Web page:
Even though Bajofondo has been a pioneer in what has been known all over the world as “electrotango,” do not mention the word in front of Gustavo Santaolalla — the group doesn’t consider it an accurate description of their music. Read More...
Even though Bajofondo has been a pioneer in what has been known all over the world as “electrotango,” do not mention the word in front of Gustavo Santaolalla — the group doesn’t consider it an accurate description of their music.
And yet, after all this commercial and critical success, after all the accolades, Bajofondo arrived to 2012 about to get even hotter: the signing by Sony Masterworks set the stage for their most ambitious and international album to date: Presente (March 5, 2013). The album is a major turning point for Bajofondo.
For the first time, Bajofondo used no vocal guests on an album, and the usual strings were magnified: again under the direction of Alejandro Terán, Presente features 11 violins, four violas, three cellos, and three stand-up basses.
“This time we really worked on the orchestral parts,” said Santaolalla. “We had done something similar in Mar Dulce (2007), but Presente is a much bigger project and the album required extra time spent in that area. We’re thrilled with the results.” Several album tracks also include brass, woodwinds, harp, percussion, and even a Theremin.
Even if the changes from Tango Club (2002) to Mar Dulce to Presente are evident, there’s also a Bajofondo aesthetic that remains a constant. Bajofondo’s music has no written laws; it evolves continually, but the parameters from the first album that were continued in Mar Dulce are amplified and expanded in Presente.
“After playing in virtually all corners of the world, having Sony Masterworks as our new home could not be more appropriate to present the album that most closely resembles what we are as a live band,” said Santaolalla.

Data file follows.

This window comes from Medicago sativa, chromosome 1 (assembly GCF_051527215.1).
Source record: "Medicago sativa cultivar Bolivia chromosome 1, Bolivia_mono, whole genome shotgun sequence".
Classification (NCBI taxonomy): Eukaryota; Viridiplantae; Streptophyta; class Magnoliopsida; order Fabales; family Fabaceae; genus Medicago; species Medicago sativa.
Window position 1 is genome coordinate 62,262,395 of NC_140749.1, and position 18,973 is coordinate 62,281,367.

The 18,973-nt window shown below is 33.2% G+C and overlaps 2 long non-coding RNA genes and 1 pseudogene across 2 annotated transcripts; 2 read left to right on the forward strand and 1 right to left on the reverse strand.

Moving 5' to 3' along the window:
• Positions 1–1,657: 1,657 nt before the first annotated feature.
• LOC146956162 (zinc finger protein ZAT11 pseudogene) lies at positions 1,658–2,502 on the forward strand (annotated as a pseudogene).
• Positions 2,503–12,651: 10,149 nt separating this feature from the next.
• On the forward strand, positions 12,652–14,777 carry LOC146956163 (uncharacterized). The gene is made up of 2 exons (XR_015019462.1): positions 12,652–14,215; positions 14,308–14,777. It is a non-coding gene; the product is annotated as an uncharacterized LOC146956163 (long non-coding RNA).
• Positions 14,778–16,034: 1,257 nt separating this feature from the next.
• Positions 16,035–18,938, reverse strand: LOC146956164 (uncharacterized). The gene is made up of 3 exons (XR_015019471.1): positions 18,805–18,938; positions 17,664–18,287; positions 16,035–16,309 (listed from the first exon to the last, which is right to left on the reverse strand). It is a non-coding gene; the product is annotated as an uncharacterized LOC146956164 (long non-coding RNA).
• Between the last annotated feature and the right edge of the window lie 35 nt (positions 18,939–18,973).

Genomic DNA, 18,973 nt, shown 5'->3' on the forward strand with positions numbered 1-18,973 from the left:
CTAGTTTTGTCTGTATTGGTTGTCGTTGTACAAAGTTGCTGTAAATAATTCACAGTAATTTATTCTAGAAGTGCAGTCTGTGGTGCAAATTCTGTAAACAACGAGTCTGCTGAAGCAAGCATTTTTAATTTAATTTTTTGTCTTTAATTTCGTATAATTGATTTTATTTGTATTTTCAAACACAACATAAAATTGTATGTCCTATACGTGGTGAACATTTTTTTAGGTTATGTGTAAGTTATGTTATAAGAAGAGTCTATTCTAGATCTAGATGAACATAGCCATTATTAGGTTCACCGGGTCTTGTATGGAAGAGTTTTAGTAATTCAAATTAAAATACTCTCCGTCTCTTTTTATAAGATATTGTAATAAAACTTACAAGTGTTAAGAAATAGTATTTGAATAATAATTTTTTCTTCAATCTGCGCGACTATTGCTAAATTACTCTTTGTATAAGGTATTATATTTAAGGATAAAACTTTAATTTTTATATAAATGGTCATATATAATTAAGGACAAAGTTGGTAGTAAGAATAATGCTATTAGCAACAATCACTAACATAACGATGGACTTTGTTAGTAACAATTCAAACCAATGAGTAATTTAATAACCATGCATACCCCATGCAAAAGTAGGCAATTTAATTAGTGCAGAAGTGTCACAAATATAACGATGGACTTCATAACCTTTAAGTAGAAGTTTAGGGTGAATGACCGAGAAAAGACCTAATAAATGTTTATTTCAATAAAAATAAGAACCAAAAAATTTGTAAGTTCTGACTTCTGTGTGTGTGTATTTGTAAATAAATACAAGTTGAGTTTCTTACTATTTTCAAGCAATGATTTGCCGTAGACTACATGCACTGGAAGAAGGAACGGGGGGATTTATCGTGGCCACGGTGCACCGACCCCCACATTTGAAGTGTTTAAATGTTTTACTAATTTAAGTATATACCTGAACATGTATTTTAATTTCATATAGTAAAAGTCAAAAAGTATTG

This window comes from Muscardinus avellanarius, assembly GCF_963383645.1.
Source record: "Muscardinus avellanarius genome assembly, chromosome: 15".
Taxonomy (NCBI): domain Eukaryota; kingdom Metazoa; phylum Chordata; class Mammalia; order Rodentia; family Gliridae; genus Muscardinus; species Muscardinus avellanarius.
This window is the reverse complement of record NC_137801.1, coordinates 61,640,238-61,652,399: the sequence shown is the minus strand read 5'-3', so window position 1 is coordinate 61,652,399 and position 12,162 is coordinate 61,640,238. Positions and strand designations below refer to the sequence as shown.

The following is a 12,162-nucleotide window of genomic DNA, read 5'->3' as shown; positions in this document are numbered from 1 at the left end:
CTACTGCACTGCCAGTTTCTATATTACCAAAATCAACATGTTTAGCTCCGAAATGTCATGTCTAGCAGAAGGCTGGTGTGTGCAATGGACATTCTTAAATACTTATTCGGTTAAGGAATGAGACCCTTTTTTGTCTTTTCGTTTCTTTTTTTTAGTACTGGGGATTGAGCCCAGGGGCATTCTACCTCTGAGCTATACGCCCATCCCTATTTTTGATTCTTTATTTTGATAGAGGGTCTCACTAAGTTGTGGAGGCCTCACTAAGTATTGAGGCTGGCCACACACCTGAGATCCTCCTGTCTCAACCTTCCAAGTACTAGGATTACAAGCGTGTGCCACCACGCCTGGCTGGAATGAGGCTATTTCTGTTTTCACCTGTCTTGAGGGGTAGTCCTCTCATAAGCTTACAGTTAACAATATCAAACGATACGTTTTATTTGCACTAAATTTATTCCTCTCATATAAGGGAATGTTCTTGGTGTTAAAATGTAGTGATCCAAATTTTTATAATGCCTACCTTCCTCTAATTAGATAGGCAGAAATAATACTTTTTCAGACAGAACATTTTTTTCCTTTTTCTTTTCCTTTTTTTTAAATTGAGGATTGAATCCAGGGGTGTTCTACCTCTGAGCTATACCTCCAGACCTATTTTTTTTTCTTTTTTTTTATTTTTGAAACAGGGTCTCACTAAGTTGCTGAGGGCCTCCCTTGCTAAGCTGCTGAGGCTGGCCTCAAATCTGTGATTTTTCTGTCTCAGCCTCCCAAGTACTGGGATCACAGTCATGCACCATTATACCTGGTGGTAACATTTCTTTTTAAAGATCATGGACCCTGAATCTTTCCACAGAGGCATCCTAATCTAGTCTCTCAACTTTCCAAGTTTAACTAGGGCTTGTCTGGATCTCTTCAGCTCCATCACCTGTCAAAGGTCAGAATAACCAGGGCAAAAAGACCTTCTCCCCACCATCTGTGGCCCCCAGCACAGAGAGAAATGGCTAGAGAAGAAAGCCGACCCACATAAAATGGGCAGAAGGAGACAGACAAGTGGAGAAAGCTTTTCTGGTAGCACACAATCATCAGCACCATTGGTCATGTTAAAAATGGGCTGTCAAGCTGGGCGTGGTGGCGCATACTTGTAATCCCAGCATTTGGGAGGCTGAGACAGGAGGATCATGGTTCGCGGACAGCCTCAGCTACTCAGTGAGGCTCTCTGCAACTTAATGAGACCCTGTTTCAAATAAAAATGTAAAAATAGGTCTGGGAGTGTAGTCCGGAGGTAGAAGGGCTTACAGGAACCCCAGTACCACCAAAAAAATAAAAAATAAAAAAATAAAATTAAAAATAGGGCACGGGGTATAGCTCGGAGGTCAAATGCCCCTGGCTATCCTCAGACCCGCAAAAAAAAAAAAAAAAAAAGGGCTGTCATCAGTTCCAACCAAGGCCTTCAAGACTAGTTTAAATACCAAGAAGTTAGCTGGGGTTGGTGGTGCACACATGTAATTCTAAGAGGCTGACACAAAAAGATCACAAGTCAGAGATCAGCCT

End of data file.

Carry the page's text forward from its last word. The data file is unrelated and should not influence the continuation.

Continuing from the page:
That album is Presente, to be released 11 years since Gustavo Santaolalla and Juan Campodónico conceived the idea of bringing together a collective of Argentine and Uruguayan artists dedicated to creating “contemporary music of the Río de la Plata,” the river that separates — and unites — Argentina and Uruguay. Seven albums (two as Bajofondo, a collection of remixes, and five solo releases by Bajofondo members or guests) and multiple tours later, this collective of artists with remarkable individual careers evolved to become a true band known all over the world for its stirring live performances. As Bajofondo’s music constantly grows, evolves, and expands, the denomination of “electrotango” becomes more and more inadequate.
“Simply put, Bajofondo makes Bajofondo music,” says Bajofondo’s two-time Academy Award-winning founder and producer Santaolalla. “What we do is neither tango nor electronica. We believe we do music of the Río de la Plata, and if you want to create a music that represents what places like Buenos Aires and Montevideo sound like, obviously genres such as tango, murga, milonga, and candombe are going to be present, because they are part of the genetic-musical map of that part of the world. But the 40-year history of Argentine and Uruguayan rock, and the 30-year plus history of hip hop and electronica in those places are also part of the map.”